Are you facing the same GDPR problems as most?

We asked a number of both Data Protection Officers and GDPR Leads in Education what the most common GDPR problems they come across are, interestingly, most of the answers were the same, so we thought we would put together a list of GDPR problems and some ways of how to resolve them.

1. Not Enough Time

Yes, we all struggle with it. Often, a DPO also has one or more other roles within the School, School Business Managers and Senior Leadership Teams are often the first point of call when seeking a new Data Protection Officer. These roles are often picked because the DPO is required to be a senior manager and needs a really good all-round understanding of the school. However, Business Managers have to co-ordinate much of the non-teaching activity and the members of the SLT have to combine teaching, line management and other development projects.

We can’t make extra time (if only!) but where we can help is to ensure that you focus on the highest priority items. Whether it’s through our GDPR training, getting visibility through the Sentry System or even getting us to take on some of the load,5 we can help you deal with GDPR more efficiently

2. Lack of GDPR Knowledge

It is no surprise that many DPO’s don’t understand the full complexities of GDPR requirements, such as data mapping, retention schedules, when a breach should be reported to the ICO and the web of complexity in a data protection impact assessment. The Data Protection Officer is responsible for advising on the interpretation of the regulations with all difficulties that real life can throw at a situation.

Here at GDPR Sentry, we offer GDPR Training, from basic staff awareness training to complex Data Protection Officer training to ensure you have all the knowledge you need for your compliance journey.

3. 24/7 Availability

DPO’s have holidays, and rightly so! When on annual leave, a Data Protection Officer is unlikely to want to be available to discuss breaches or the response to a subject access request. Most DPO’s would prefer not to have to be available at weekends and in the evenings. However, If a breach occurs and it needs to be reported to the ICO, this needs to be done within 72 hours of when the breach was discovered.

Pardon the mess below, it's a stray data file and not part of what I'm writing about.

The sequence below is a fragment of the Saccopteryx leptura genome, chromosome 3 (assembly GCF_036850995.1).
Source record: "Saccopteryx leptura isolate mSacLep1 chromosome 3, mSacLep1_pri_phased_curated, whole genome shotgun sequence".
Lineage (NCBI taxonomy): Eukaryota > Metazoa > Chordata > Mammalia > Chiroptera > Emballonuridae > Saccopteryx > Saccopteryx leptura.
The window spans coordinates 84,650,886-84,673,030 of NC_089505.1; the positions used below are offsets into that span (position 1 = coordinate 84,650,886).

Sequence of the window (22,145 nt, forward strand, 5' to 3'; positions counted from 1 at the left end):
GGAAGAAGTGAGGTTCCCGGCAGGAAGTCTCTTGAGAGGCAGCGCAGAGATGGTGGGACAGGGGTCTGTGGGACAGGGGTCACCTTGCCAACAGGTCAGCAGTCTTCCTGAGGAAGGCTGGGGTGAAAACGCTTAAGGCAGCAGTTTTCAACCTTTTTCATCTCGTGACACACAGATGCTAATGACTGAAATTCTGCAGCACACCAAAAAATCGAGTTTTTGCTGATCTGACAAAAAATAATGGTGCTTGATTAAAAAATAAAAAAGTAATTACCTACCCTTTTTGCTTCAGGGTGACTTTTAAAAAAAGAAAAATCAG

We recommend other members of your team are up to date with GDPR, so that in the event of absence, breaches and SARs can be dealt with efficiently and correctly. We can even provide out of hours or holiday cover to support the DPO.

4. Conflict of Interest

In the real world many decisions are driven by calculations of cost and benefit. The Data Protection Officer is expected to always put data protection first, even when this may create higher costs or cause issues for the organisation. For DPOs who are juggling more than one role this can create conflicts of interest where data protection is balanced against other priorities.

The DPO is meant to have no role in decision making about data processing at the same time as being a senior manager. Outside of very large organisations this is almost impossible to achieve. This is most evident during a data protection impact assessment.

We can support the risk assessment of an impact assessment ensuring that every angle is considered, and you have an objective perspective for your initiative.

5. Getting a Second Opinion

If you are a Data Protection Officer and you come across something you are unsure of, where do you turn? A lot of DPO’s we work with have admitted they feel like there is no support, they are expected to be the ‘go to’ person for all things data protection, however, due to a combination of the points above, unfortunately, a newly appointed DPO can’t know everything about such complex regulation.


If you can relate to any of the above GDPR problems, you are not alone. GDPR Sentry are here to support Data Protection Officers with their role, offering a range of one-off or ongoing support services. To speak to our GDPR Experts, click here.